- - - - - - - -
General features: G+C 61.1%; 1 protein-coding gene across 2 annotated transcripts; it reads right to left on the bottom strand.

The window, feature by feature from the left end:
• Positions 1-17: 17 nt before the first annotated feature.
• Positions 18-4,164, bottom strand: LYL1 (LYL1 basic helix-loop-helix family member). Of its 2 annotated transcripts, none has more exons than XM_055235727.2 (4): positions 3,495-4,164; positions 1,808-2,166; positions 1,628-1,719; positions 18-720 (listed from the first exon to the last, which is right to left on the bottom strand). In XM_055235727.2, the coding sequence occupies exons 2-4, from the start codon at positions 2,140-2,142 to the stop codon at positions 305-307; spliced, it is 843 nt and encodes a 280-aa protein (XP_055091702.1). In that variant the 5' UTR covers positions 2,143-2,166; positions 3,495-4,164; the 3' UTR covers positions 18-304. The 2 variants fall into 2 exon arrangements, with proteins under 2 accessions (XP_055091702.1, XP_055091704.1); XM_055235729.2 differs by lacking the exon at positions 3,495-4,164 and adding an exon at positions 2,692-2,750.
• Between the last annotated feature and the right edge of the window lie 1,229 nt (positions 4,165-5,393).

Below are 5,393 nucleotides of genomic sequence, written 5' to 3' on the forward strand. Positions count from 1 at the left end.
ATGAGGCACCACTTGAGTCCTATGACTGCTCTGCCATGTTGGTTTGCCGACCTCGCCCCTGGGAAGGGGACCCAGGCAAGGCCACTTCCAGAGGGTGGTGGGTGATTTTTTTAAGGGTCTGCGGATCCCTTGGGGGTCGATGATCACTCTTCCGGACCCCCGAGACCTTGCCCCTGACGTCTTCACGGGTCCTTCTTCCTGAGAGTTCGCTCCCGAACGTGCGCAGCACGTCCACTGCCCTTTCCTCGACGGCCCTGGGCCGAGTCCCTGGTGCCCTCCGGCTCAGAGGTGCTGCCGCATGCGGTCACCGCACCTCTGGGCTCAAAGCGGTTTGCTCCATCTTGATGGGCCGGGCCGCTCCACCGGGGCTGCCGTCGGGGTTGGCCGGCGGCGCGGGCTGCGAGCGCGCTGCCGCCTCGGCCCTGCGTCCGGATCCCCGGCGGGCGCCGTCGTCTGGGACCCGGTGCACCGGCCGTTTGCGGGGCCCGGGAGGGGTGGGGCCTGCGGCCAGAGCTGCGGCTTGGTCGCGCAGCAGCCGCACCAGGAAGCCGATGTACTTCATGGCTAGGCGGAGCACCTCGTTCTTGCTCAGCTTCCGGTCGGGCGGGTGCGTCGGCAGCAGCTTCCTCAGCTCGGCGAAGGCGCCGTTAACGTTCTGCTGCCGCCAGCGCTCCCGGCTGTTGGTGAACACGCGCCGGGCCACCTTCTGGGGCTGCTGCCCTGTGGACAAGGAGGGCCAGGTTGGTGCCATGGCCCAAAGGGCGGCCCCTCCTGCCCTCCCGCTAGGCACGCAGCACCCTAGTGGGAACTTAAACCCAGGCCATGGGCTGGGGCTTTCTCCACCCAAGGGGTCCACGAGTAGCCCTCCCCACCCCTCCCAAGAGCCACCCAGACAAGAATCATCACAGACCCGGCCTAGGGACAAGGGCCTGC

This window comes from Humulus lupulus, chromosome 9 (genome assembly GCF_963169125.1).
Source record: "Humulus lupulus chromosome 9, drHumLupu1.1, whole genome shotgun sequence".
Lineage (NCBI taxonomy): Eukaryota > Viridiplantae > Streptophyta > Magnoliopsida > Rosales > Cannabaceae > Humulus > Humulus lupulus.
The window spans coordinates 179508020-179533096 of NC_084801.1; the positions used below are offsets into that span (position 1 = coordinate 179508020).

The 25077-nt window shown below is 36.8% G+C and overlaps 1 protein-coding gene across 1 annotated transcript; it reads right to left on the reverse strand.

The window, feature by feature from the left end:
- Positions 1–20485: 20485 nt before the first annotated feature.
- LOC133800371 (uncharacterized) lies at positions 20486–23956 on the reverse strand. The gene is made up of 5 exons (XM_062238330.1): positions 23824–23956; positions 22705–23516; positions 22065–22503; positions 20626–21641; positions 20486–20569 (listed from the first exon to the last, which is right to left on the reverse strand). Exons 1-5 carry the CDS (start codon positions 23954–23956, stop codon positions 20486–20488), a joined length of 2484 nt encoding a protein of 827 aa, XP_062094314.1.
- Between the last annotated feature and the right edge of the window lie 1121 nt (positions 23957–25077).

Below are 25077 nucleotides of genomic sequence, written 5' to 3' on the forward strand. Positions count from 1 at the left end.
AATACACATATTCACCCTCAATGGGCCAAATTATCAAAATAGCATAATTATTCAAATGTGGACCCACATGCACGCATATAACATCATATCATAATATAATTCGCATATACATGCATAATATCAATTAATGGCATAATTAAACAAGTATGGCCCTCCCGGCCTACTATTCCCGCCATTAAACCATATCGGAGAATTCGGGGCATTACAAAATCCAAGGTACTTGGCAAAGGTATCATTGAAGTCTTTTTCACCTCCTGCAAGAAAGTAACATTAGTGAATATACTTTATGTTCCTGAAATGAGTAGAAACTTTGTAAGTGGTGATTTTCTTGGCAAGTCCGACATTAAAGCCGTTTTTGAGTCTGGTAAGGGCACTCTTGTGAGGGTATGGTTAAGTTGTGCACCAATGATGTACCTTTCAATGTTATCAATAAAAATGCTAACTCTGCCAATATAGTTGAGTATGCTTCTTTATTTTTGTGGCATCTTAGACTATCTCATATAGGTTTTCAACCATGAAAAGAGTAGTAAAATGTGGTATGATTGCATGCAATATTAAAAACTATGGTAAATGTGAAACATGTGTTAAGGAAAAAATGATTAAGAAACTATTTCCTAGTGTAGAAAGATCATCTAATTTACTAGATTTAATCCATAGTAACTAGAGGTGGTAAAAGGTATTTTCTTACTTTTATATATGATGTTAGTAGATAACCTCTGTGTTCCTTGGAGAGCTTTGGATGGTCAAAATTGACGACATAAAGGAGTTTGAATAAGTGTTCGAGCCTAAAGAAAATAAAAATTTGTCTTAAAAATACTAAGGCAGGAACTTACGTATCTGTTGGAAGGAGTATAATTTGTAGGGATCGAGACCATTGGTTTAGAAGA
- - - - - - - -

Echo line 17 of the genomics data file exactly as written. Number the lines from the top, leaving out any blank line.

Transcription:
Below are 25077 nucleotides of genomic sequence, written 5' to 3' on the forward strand. Positions count from 1 at the left end.